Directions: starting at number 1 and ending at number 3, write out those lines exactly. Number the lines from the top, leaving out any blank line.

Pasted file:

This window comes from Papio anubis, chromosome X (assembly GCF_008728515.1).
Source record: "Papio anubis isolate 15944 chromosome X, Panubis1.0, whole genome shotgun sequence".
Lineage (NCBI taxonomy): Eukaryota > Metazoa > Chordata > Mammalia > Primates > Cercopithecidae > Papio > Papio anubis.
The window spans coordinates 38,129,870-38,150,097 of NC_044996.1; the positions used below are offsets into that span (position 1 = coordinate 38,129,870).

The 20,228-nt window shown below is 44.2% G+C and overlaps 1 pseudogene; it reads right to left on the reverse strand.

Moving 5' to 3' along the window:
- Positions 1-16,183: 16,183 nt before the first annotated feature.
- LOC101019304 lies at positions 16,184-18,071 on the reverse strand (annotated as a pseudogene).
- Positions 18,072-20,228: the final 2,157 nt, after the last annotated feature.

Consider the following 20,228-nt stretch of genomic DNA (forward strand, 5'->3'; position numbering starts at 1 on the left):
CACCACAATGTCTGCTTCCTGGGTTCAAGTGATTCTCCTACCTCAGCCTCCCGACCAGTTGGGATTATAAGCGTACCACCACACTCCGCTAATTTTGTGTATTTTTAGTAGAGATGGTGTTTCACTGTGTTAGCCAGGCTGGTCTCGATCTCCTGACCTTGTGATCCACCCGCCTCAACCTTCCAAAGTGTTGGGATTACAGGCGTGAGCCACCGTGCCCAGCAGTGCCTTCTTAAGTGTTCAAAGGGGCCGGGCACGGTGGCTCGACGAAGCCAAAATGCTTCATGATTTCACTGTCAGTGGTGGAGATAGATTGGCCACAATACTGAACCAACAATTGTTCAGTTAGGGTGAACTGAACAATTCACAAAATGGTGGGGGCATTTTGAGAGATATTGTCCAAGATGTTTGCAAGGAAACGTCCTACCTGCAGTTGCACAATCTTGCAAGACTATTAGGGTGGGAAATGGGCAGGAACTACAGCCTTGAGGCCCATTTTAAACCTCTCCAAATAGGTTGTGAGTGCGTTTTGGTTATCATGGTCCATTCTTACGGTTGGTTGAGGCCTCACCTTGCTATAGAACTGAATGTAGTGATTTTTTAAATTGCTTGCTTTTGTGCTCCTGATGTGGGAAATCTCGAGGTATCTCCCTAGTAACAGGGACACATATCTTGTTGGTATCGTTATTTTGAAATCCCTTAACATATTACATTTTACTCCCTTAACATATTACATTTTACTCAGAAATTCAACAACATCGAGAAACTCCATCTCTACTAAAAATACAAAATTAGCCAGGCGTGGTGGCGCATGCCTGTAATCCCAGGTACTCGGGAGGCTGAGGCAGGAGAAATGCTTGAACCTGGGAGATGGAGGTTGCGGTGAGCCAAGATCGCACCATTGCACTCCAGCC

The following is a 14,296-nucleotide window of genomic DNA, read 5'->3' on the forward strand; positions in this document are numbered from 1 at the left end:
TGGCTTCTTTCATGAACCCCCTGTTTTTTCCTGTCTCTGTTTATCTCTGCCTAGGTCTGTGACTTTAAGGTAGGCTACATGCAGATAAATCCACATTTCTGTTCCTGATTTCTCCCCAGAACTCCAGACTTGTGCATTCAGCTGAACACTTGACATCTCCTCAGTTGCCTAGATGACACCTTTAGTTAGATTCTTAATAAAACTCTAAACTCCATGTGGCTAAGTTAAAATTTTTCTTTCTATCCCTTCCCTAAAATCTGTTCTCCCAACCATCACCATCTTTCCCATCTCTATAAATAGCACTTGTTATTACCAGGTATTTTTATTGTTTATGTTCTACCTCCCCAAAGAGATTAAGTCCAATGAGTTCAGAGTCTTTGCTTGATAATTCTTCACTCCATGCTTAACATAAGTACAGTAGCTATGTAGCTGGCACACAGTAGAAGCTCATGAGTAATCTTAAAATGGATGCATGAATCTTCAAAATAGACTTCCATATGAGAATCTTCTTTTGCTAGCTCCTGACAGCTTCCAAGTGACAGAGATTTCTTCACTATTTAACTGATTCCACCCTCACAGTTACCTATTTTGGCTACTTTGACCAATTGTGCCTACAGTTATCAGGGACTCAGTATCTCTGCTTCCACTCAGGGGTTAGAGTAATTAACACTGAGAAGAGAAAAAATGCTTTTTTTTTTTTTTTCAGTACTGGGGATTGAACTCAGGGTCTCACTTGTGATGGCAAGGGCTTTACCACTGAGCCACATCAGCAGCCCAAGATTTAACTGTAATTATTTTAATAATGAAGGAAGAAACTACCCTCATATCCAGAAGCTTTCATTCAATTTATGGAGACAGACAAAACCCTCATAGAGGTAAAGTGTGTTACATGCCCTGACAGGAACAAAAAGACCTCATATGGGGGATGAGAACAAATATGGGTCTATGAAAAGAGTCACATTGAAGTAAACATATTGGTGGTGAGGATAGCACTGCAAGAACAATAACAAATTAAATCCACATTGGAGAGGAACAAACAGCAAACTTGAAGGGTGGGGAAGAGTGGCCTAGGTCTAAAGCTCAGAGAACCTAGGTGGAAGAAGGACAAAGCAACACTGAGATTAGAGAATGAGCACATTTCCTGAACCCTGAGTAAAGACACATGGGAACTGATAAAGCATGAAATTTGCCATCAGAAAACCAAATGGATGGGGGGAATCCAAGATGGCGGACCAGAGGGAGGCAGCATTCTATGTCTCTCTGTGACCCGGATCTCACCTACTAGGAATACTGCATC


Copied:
This window comes from Papio anubis, chromosome X (assembly GCF_008728515.1).
Source record: "Papio anubis isolate 15944 chromosome X, Panubis1.0, whole genome shotgun sequence".
Lineage (NCBI taxonomy): Eukaryota > Metazoa > Chordata > Mammalia > Primates > Cercopithecidae > Papio > Papio anubis.